Reviewer Guidelines

Conscientious peer review of manuscripts is usually a time consuming task but is essential to assure high quality content for the Journal. When reviewing a manuscript, keep in mind that the purposes of the ARSHI Veterinary Letters journal are to document and improve the quality of veterinary science. To be published, a manuscript must provide useful data or information for the national / international audience of the ARSHI Veterinary Letters journal. If a manuscript has only local relevance, its usefulness to the general audiences of the ARSHI Veterinary Letters journal is limited.

Reviewers are obliged to provide an expert, critical, and constructive scientific and literary appraisal of research reports in a fair and unbiased manner. It is also the obligation of each reviewer to complete their review as soon as possible and return it to the Editor within four weeks. Should a delay in their review occur, the reviewer has the obligation to notify the editor at once.

Comments should be as complete and detailed as possible and contain clear opinions about strengths, weaknesses, relevance, and importance to the field. Specific comments that cite manuscript sections, pages, paragraphs, or lines are most helpful. Comments should be constructive and suggestions should be offered to enhance the manuscript.

Each review of manuscript should have confidential comments to the Editor, general and specific comments to the author, as required. It is good to point out both positive and negative aspects of the manuscript. Keep in mind that the author will receive general and specific comments. The authors will be asked to address each of your comments before the manuscript is formally accepted for publication.


Points important for the reviewer to consider:

• Is the topic of the manuscript appropriate for the ARSHI Veterinary Letters journal?

• Is the information original?

• Is the information of significant interest to the readers?

• Is the title accurate and sufficiently descriptive of the content?

• Is the purpose or objective clearly stated?

• Are the structure, language and abstract acceptable?

• Are the methods appropriate and scientifically sound?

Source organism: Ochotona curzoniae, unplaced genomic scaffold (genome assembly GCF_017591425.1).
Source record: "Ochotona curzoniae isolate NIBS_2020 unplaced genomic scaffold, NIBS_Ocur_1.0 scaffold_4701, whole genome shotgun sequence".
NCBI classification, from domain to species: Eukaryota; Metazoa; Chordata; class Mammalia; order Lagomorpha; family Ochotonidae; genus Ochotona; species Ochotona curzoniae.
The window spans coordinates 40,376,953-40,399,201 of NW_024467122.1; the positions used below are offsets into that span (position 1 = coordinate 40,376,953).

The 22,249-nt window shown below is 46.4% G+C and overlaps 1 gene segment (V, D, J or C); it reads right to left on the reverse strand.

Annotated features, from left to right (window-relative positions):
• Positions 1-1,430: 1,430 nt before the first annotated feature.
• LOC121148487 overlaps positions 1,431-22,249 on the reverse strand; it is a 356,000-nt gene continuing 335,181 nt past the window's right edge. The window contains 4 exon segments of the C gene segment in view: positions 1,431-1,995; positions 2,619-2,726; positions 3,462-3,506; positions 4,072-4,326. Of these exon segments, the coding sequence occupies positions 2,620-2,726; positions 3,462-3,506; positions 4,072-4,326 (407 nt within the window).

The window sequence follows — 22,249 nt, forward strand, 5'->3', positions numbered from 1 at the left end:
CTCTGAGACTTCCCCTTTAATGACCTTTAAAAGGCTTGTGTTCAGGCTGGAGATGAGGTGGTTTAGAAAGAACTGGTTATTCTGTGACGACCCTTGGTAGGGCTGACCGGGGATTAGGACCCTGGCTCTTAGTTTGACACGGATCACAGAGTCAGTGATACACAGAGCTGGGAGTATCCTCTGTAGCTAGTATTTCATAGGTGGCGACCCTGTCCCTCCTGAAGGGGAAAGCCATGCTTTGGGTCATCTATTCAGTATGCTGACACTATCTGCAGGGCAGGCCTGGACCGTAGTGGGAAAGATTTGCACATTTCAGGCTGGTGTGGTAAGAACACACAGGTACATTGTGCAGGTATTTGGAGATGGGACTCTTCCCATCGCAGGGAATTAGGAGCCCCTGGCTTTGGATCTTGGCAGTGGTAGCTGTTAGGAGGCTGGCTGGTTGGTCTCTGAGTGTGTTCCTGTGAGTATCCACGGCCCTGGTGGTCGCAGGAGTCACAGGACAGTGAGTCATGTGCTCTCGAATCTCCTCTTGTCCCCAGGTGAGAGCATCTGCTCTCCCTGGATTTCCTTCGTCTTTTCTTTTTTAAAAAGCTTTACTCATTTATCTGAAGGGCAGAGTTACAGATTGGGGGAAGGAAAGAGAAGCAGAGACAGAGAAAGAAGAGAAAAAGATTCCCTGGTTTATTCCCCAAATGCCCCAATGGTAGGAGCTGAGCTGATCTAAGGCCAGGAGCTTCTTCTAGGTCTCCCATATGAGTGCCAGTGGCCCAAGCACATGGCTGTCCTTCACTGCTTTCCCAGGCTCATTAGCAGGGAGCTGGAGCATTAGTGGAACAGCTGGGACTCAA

• If a manuscript is based on data, do the data represent an adequate population and is a valid statistical justification included to support the conclusions?

• Are appropriate statistical tests used?

• Are the conclusions supported by the data presented?

• Are the tables and figures well designed and add to understanding of the text?

• Is information in the tables and figures redundant?

• Are the references cited the most appropriate to support the manuscript?

• Should the manuscript be shortened?


After careful consideration, the reviewer should provide one of the following recommendations to the Editor regarding publication:

  • Highly recommended (accepted)– for high quality manuscripts of high interest to most readers
  • Recommended – for manuscripts of acceptable quality that are of interest to most readers.

For either of the above, indicate if the recommendation is unconditional or conditional upon modifications by the author. Conditional should be stated as “accept after authors have considered suggestions” or ‘revision needed before decision can be made”.

  • Not recommended (rejected) – for manuscripts of low quality or of low interest to readers


Reviewers should not:

  • Reveal, cite, or in any way disclose information about a manuscript prior to publication.
  • Agree to review a manuscript if there is an actual or perceived conflict of interest. Potential conflicts can be discussed with the Editor.

It is permissible to request the assistance of colleagues to review a manuscript. The names of the additional reviewers should be provided to the Editor.